Dilution, Thermal and Chemical Effects of Carbon Dioxide on n-heptane Two-Stage Auto-Ignition Process

Paper #:
  • 2016-01-0756

Published:
  • 2016-04-05
DOI:
  • 10.4271/2016-01-0756
Citation:
Han, D., Zhao, P., and Huang, Z., "Dilution, Thermal and Chemical Effects of Carbon Dioxide on n-heptane Two-Stage Auto-Ignition Process," SAE Technical Paper 2016-01-0756, 2016, https://doi.org/10.4271/2016-01-0756.
Pages:
11
Abstract:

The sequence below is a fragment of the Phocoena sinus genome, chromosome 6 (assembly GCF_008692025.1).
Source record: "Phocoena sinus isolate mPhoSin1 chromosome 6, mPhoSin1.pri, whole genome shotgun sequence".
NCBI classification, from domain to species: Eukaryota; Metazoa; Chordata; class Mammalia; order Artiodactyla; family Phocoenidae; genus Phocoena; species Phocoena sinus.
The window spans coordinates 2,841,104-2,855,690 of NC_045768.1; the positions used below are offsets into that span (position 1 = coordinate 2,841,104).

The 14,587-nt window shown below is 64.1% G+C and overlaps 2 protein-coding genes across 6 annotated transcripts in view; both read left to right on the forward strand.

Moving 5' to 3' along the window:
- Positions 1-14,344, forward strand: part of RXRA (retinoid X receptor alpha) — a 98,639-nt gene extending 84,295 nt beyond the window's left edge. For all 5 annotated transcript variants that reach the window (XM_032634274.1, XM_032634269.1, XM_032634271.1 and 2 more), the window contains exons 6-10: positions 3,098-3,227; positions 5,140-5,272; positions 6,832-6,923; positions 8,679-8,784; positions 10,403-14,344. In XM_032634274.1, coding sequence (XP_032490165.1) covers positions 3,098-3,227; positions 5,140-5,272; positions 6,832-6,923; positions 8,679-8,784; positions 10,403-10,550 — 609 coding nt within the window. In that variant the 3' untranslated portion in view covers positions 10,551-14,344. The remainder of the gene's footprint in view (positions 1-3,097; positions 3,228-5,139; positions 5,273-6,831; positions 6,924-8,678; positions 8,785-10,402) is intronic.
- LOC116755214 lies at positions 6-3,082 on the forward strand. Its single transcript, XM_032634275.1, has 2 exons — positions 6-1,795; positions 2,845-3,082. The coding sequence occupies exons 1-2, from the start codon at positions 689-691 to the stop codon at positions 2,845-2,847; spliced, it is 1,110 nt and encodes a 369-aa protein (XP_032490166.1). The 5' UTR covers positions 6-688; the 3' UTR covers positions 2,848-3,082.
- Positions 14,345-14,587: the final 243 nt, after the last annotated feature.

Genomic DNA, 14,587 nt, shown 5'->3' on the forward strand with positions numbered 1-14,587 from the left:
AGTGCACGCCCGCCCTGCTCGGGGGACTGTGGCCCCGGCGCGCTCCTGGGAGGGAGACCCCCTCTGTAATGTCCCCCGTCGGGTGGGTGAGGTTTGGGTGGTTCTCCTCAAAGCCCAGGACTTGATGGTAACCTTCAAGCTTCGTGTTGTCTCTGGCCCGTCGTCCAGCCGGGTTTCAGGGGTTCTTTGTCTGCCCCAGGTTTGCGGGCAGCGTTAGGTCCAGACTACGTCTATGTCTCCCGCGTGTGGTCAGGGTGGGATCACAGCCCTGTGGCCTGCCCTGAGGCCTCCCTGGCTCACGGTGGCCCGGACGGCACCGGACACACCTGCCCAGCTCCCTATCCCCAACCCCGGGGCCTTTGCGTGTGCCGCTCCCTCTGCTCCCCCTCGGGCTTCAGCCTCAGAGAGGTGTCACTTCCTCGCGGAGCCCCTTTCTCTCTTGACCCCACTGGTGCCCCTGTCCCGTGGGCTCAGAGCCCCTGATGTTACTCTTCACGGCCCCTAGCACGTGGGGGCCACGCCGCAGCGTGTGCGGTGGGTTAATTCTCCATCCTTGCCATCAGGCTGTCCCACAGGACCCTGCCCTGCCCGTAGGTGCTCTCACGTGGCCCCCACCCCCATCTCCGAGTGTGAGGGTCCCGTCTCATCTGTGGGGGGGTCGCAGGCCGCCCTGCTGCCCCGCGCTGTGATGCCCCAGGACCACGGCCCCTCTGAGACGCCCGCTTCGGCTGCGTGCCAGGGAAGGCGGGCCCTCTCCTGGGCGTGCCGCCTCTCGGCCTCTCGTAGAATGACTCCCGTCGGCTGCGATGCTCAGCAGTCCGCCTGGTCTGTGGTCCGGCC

Exhaust gas recirculation (EGR) has been proven an effective strategy for the ignition and combustion control in homogeneous charge compression ignition (HCCI) engines. Carbon dioxide (CO2), a major constituent in EGR, was found to pose a coupled effect on engine combustion: reduced intake oxygen concentration (dilution effect), increased gas heat capacity (thermal effect) and participation of CO2 in chemical reactions (chemical effect). In this paper, a numerical study using a detailed chemical kinetic model was conducted, aiming to isolate the dilution, thermal and chemical effects of CO2 on the two-stage auto-ignition process of n-heptane at engine-like pressure conditions. Four different initial temperatures were selected in this study, representing the low-temperature dominant region, the boundary between the low-temperature region and the negative temperature coefficient (NTC) region, the NTC region and the high temperature region, respectively. The results indicate that for all initial temperatures, the dilution effect of CO2 always plays the dominant role and results in retarded ignition at both ignition stages. Thermal and chemical effects of CO2 are negligible on the first-stage ignition, but are noticeable on the second-stage ignition. With CO2 addition, increased gas heat capacity retards the second-stage ignition but the participation of CO2 in chemical reactions could advance the second-stage ignition. In addition, as the initial temperature increases from the low-temperature region to the high-temperature region, the chemical effect of CO2 on advancing ignition could overcome its thermal effect on retarding ignition at the second-stage ignition. The pathways and key reactions that CO2 participates in are analyzed.
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